Even with changes like these, and with increased pressure placed on universities to protect students from sexual assault on college campuses over the past 25 years, there hasn’t been a decline in sexual assault cases on campus. A survey found that the rate of nonconsensual sexual contact by force or inability to consent increased by 3% from 2015 to 2019 for undergraduate women.
College Sexual Assault Statistics
On the one hand, it is commonly known that sexual assaults and sexual violence are pervasive in college settings. Statistics from the Rape, Abuse & Incest National Network (RAINN) show that 13% of all graduate and undergraduate students experience rape or sexual assault through physical force, violence, or incapacitation. For undergraduate females, this rate jumps to 26%.
However, an AAUW study revealed that 89 percent of 11,000 US schools reported a 0% rate of rapes on their campus. Furthermore, 77% of higher learning campuses reported zero incidents of sexual assault, including fondling, domestic violence, dating violence, and stalking — a shocking statistic that speaks to the inadequacy of reporting structures rather than the frequency of the events.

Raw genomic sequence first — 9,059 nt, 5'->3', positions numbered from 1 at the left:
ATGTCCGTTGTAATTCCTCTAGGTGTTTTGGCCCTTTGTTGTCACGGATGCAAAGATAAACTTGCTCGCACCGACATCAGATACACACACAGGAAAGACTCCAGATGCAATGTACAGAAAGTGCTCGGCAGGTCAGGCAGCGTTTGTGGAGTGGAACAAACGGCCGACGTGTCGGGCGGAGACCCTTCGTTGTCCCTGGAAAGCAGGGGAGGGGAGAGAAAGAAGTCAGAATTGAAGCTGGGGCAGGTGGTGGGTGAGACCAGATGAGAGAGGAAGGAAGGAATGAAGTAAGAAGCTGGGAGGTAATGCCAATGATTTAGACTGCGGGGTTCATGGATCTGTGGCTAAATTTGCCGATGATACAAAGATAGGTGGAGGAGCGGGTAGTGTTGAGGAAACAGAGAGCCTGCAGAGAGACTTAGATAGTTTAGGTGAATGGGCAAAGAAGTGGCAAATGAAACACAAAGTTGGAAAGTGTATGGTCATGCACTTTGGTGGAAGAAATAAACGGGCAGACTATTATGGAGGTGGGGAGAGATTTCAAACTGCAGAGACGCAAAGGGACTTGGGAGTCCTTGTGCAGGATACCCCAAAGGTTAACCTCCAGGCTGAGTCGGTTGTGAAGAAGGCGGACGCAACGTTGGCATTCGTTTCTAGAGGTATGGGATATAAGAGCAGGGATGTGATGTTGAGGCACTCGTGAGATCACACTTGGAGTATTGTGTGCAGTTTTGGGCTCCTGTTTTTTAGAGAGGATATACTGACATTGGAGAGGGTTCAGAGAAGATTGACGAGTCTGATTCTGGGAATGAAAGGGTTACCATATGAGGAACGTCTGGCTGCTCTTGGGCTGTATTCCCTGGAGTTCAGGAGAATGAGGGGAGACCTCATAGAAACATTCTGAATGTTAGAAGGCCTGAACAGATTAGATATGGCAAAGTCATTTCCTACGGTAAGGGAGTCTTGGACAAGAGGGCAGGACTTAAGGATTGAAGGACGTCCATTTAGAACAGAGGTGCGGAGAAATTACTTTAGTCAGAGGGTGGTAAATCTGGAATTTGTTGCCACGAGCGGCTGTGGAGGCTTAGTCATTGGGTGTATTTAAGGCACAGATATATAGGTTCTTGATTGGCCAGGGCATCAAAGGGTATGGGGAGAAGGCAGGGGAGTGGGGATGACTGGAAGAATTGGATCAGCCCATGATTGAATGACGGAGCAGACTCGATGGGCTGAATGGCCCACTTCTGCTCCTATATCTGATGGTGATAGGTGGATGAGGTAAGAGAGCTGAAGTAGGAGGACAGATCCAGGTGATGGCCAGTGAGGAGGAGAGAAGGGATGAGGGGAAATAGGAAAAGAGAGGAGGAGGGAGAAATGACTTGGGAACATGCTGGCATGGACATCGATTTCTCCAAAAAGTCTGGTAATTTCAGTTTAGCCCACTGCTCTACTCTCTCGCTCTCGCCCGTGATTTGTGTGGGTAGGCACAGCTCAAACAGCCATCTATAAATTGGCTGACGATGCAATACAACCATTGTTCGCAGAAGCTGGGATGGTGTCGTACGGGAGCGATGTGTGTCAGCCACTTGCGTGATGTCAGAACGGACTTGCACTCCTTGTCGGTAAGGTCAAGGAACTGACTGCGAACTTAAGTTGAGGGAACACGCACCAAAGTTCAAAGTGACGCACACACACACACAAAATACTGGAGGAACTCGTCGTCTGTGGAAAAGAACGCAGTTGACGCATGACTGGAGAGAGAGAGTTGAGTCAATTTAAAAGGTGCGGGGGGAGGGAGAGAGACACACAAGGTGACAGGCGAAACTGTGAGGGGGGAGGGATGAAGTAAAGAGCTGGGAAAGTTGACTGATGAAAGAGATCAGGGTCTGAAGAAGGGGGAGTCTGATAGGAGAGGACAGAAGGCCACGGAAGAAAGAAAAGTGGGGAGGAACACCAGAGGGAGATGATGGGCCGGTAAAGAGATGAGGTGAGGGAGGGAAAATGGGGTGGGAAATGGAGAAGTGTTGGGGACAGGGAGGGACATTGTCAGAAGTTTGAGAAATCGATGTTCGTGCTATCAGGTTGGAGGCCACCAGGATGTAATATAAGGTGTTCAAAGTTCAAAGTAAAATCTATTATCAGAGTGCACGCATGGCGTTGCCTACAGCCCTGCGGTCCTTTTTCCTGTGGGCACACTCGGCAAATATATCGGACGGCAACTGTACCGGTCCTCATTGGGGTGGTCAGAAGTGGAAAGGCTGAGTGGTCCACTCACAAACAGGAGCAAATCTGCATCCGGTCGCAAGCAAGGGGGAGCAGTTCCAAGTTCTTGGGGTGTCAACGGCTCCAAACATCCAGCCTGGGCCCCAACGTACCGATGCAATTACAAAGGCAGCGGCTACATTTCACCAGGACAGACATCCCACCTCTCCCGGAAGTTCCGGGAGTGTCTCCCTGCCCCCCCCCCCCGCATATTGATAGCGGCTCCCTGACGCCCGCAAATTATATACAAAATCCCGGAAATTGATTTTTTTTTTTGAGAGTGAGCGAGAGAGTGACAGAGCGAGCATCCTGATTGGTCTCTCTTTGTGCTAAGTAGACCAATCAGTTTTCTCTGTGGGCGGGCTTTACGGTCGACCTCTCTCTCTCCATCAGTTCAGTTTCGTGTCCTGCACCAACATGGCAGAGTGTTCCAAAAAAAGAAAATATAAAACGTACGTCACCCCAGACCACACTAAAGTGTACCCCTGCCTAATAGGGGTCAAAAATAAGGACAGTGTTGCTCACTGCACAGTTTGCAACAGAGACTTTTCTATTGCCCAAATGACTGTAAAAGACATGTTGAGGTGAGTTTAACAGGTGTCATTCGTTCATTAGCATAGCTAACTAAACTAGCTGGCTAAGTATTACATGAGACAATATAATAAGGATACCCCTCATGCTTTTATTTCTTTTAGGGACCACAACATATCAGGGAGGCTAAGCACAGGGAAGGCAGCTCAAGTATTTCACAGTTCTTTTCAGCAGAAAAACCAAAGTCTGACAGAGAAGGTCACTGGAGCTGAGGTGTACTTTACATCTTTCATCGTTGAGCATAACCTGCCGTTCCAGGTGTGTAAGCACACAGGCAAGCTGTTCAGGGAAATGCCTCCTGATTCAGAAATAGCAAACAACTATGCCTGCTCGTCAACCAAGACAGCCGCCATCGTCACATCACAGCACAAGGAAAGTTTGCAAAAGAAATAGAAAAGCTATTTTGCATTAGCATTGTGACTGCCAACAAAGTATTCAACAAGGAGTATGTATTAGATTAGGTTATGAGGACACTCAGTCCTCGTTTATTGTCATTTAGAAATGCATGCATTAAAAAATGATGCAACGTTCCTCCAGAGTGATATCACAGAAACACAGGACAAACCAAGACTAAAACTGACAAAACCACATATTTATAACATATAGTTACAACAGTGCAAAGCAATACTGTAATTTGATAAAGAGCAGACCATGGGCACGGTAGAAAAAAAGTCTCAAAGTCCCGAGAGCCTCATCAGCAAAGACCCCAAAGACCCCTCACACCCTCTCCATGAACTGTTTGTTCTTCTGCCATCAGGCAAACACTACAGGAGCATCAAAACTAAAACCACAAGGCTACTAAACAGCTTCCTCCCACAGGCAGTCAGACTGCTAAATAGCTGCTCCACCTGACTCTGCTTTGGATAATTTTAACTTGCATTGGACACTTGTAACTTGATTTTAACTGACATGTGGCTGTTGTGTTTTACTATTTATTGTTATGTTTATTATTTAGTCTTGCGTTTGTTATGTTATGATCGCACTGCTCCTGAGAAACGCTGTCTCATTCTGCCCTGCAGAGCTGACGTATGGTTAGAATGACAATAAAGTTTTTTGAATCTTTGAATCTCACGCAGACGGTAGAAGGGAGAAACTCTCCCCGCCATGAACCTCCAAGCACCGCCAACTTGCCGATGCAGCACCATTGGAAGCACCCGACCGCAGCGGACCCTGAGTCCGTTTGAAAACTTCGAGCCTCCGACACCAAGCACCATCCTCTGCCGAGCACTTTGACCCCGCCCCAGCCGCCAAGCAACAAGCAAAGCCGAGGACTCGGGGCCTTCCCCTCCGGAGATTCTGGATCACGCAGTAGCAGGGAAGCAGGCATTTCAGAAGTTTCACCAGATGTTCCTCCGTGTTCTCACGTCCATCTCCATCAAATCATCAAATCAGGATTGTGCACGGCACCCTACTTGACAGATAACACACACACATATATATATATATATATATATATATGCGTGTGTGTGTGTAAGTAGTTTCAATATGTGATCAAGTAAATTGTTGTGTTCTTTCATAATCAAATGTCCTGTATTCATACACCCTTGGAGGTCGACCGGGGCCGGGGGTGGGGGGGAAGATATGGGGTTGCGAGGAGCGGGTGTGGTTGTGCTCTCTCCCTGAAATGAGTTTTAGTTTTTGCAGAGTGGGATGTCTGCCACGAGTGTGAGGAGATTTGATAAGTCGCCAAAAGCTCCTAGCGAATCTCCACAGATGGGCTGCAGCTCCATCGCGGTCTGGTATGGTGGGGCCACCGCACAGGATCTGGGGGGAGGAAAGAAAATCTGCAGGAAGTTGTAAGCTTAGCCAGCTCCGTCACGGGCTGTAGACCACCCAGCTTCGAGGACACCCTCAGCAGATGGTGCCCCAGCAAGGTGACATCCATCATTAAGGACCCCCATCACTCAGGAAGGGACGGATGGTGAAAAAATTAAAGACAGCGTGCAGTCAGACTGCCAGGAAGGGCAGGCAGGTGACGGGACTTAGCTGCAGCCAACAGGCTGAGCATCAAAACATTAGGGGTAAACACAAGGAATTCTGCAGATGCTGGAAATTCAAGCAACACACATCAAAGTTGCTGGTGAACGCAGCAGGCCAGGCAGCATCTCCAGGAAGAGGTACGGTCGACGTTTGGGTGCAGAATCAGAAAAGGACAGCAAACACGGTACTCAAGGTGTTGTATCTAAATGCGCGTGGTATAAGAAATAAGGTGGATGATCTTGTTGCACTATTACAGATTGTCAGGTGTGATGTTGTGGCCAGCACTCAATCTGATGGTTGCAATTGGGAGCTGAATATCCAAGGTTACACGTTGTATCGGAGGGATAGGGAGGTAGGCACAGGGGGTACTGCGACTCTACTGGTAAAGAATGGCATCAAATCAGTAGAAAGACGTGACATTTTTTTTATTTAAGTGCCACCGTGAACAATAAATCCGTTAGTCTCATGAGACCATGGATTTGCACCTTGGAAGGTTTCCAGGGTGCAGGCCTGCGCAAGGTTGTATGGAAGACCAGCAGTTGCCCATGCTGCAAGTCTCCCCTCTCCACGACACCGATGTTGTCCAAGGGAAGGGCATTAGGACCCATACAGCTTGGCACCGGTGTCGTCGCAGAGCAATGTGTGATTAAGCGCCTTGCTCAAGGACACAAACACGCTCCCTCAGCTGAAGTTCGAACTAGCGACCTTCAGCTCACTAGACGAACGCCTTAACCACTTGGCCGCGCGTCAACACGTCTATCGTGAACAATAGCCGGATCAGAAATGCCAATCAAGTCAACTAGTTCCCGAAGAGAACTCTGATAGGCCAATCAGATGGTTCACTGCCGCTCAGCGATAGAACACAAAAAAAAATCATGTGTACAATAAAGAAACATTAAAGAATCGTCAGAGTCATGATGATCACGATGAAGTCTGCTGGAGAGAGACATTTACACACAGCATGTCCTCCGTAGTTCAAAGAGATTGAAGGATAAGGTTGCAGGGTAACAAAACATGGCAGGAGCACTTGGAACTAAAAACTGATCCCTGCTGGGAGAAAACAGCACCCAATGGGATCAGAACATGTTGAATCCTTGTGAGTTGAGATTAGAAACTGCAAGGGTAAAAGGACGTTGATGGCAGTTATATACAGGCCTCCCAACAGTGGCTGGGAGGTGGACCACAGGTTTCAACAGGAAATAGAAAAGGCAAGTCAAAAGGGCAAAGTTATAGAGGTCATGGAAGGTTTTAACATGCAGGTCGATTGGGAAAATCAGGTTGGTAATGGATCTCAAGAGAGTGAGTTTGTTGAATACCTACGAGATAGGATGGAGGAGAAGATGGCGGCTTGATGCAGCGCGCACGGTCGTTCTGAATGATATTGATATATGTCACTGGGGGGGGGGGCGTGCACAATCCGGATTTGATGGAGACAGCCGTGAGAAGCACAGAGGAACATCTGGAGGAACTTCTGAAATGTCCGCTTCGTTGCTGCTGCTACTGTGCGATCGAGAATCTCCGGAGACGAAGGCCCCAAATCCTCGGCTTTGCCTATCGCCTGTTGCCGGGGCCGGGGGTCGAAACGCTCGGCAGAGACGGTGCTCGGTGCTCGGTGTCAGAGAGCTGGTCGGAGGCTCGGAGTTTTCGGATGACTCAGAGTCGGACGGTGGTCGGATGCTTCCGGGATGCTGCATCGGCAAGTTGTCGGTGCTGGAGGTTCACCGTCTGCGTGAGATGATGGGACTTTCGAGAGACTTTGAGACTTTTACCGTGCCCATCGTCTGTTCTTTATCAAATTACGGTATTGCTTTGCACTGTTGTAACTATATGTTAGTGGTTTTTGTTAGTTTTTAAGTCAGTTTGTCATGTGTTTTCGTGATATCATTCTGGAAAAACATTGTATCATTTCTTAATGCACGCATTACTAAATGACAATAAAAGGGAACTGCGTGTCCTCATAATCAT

Experts agree that these improbable statistics are signs that schools are actually unwilling to track or divulge the prevalence of sexual assault on their campus.
The Problematic Effects of Underreporting
The problem of underreporting the rate of sexual assault on college campuses begins with the university culture as a whole. Many sexual assault victims do not come forward and report the crime committed against them because they do not expect it to do any good. They may not have clear memories of the incident, they may fear shaming or culpability, or perhaps they simply do not expect to be believed.